Dunrobin Castle is Scotland’s most northerly great house and is in fact the largest in the Northern Highlands, with a staggering 189 rooms. Not only is Dunrobin an impressive Scottish attraction but the castle is also one of Britain’s oldest continuously inhabited houses. Dating back to the 1300s, Dunrobin Castle was the home of the Earls and Dukes of Sutherland.
Most of the impressive gardens and present building were added in the 1800s and visitors can see this truly majestic castle for themselves, as the site is now open to the public. Beyond the attraction of the castle itself, there is also a museum to look forward to which once operated as a summer house for William, Earl of Sutherland. The museum contains many relics, archaeological finds, and all sorts of fascinating items collected from around the world.
With tours available for those that desire them or the chance for visitors to wend their way through the castle of their own accord, Dunrobin makes for a truly superb historical stop.
Situated in the Highlands of Scotland, Tulloch Castle dates back to the 12th century. The castle has had a fascinating history and has many stories to tell for those that want to hear them.
Tulloch Castle has been home to numerous families over the years, including the Bain family, who were granted the barony of Tulloch in 1542. Then the castle came into the possession of Clan Davidson, cousins of the Bains, in the 18th century. After becoming a hospital for casualties of Dunkirk in 1940, the castle was then purchased by the local authority in 1957.
With tunnels running under the castle, the Davidson cemetery situated on the grounds, and some picturesque surrounding scenery, it should certainly be on your to-do list. Better yet, these days Tulloch Castle acts as a hotel, making for the perfect historic castle break in the Scottish Highlands.
Suggestions from Must See Scotland
Scotland is a pretty big place and, as mentioned, there are so many great things to see and do that you can’t possibly experience them all in one or even two trips. But perhaps, over the years, you will slowly knock a couple off your to-see list while enjoying short breaks in this beautiful country.
To fill out our list even more, we reached out to Must See Scotland , an incredibly knowledgeable resource for those that are planning a trip to the area, run by local Scots and travel experts Gilbert and Johanna Summers. They were kind enough to suggest some fascinating historical sites to see and we think you will jump at the chance to explore them for yourselves:
“This is where the hopes of Prince Charles Edward Stuart foundered on a cold wet April day in 1746. He was trying to restore the Stuart dynasty to the throne of Britain, and had support from the Catholic nations of Europe such as France and Spain.
“Often mistakenly assumed to be a Scotland versus England conflict, it was nothing of the kind - more Scots fought against him than with him. The battlefield has plenty of atmosphere and the visitor centre lots of artefacts from the time - plus a vivid re-creation of the encounter in all its deafening and gory drama.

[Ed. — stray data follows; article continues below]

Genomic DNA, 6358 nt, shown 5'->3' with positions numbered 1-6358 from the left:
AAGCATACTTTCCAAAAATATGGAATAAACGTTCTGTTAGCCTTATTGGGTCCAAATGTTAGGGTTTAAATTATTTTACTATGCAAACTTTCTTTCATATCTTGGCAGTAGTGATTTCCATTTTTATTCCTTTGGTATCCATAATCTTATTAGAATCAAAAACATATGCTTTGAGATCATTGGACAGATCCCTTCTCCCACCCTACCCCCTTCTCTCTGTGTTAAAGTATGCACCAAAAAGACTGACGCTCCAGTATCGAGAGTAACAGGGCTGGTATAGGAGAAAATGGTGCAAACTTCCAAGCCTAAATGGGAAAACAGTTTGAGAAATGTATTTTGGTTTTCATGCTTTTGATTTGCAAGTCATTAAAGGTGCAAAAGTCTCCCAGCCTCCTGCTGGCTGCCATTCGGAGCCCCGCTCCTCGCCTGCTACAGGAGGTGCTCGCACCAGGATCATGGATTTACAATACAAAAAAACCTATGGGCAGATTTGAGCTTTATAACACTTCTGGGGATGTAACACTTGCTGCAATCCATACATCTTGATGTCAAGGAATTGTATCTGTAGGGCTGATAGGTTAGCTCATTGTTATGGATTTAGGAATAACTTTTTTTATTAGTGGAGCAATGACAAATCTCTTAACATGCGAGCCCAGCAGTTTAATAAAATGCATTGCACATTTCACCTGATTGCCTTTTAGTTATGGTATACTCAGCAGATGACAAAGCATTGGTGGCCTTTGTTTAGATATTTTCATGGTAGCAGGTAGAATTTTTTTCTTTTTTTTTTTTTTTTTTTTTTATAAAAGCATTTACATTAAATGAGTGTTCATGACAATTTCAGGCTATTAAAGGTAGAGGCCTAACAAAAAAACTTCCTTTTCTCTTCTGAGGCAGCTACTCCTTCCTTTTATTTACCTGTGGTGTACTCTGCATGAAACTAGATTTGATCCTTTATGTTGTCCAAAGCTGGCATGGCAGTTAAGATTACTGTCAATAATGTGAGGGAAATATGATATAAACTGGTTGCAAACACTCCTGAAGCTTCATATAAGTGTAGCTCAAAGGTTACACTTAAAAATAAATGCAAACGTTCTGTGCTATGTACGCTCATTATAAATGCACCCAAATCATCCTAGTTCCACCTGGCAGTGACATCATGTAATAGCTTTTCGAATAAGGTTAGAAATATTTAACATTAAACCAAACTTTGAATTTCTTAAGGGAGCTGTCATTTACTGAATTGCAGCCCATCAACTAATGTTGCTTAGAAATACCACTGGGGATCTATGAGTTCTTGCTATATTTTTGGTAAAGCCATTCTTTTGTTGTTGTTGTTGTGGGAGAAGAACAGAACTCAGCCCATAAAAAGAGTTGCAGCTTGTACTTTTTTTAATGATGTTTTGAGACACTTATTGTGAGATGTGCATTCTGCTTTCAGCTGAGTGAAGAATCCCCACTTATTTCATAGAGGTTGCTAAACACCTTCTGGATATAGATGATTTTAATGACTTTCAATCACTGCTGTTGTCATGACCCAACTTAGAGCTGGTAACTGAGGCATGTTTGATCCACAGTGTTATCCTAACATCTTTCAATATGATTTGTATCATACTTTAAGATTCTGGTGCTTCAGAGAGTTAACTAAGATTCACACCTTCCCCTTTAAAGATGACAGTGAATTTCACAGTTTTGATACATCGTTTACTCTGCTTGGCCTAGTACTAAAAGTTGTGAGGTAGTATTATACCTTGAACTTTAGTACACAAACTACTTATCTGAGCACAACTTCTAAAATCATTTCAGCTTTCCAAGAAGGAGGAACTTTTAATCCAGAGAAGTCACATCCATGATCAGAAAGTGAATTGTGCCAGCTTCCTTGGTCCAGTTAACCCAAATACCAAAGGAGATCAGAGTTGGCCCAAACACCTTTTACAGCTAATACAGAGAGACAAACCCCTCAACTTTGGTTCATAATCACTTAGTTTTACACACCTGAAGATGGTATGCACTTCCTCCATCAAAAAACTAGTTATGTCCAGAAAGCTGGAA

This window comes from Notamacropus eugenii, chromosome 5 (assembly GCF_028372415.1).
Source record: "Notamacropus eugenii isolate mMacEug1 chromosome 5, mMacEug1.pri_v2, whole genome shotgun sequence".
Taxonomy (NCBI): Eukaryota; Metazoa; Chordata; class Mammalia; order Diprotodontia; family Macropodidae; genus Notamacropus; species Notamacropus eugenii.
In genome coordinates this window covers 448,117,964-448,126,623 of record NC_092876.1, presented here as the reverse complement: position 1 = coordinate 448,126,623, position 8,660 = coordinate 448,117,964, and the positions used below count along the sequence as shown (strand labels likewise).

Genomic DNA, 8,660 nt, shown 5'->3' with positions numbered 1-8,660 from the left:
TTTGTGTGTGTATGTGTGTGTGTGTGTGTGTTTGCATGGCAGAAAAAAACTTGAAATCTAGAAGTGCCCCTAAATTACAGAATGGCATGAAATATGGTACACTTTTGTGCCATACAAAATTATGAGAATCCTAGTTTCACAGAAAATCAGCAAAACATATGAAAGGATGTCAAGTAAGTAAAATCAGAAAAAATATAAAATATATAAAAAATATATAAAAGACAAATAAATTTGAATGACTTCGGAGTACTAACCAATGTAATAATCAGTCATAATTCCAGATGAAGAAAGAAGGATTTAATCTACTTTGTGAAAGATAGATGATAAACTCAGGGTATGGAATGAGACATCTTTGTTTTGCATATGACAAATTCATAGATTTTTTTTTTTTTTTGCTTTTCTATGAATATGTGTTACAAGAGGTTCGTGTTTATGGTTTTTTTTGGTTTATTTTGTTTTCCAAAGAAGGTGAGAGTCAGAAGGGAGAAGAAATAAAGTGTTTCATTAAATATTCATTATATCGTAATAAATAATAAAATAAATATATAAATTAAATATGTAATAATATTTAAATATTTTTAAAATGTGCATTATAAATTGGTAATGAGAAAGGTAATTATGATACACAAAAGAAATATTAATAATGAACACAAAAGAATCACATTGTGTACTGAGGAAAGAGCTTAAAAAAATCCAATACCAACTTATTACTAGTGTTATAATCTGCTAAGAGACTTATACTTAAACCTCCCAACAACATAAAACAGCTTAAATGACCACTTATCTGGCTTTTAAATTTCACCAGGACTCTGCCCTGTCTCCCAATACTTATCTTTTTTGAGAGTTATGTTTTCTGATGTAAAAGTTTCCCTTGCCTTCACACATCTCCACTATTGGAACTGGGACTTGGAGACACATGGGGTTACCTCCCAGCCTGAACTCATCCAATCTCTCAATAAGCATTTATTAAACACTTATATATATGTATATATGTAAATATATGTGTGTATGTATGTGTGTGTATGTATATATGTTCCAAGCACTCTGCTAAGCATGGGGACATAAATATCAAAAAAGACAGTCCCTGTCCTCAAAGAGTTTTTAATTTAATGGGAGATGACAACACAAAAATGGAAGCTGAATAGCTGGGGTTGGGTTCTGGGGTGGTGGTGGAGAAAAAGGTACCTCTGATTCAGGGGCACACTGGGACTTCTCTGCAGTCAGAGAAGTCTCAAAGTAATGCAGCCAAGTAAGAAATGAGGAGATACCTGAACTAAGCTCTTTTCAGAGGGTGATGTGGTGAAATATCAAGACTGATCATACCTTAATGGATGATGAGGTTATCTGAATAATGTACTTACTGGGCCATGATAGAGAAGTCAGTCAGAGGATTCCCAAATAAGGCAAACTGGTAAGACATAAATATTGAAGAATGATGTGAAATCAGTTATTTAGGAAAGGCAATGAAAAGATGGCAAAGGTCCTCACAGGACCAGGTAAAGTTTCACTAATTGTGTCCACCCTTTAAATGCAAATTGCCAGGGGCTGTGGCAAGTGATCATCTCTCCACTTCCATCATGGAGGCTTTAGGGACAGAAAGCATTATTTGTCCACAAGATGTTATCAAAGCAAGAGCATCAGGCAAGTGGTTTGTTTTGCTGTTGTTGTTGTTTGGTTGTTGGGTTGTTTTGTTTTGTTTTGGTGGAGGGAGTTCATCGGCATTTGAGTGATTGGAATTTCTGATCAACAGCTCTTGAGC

“This is a really clever and thoughtful evocation by the National Trust for Scotland of what it must have been like on the day the Battle of Culloden was fought - tired, dispirited (and often coerced) Highlanders against the well-drilled and well-equipped British army. The Trust is especially good at giving the event an international context and reminding us that this was much more than a local skirmish.
“In effect, it’s an Inverness ‘must see’ - well worth a whole morning or afternoon. It’s open all year and is justifiably popular. There’s a cafe and shop too.
“5 miles / 8 km east of Inverness on B9005.”
Badbea Clearance Village
“The complete opposite to the slick presentation at the Culloden Battlefield - this is just a signposted pathway from the main A9 road that goes seawards over moorland to some sloping ground. Amid the gorse and rough grass there are forlorn, roofless walls and gable-ends. The exposed site ends with cliffs and the sea beyond.
“This poor ground is where the local people had to settle after they were driven out from their more productive crofts inland, in a series of shameful episodes known as the Highland Clearances. Landlords had decided that sheep farming and deer stalking and other sports were more profitable than rents from people who had lived there for generations.
“Under the name of ‘improvement’ this practice continued until well into the 19th century. The people eventually left Badbea, with many going to New Zealand.
“Visiting this site in the north of Scotland is a reminder that sometimes history doesn’t come neatly packaged and interpreted. Sometimes you just have to stand in the ruins and imagine the struggle of lives that were lived there. At Badbea, for instance, they say that small children had to be tethered in case they wandered off to the cliffs. Small wonder so many gave up and emigrated for a better life.
“5 miles / 8 km north of Helmsdale, signed from A9."
“Scotland does castles very well, from the utterly ruinous to the lived-in and sumptuous. Kilchurn is nearer the former state - it’s certainly ruined and romantic. It sits on a lovely site by the shores of Loch Awe (the third largest freshwater loch in Scotland) - Kilchurn is a reminder of the power of the once-mighty Clan Campbell. Its keep dates back to the 15th century. The fortress was abandoned in the 18th century. The toppled tower lying inside was brought down by a gale in 1879 - the same storm that laid low the first Tay Rail Bridge in Dundee.
“Well worth the time if on the road to Oban, this is a pleasant (and level!) short walk by the loch to see a truly authentic clan castle. There are interpretation boards but otherwise no other facilities - so in that sense it’s unspoilt and authentic! Photographers will love it.
“Approx 3 miles / 5 km west of Dalmally on the A85. No signpost - just look for the two white plastic bollards for the turn-off. Marked on Google Maps too.”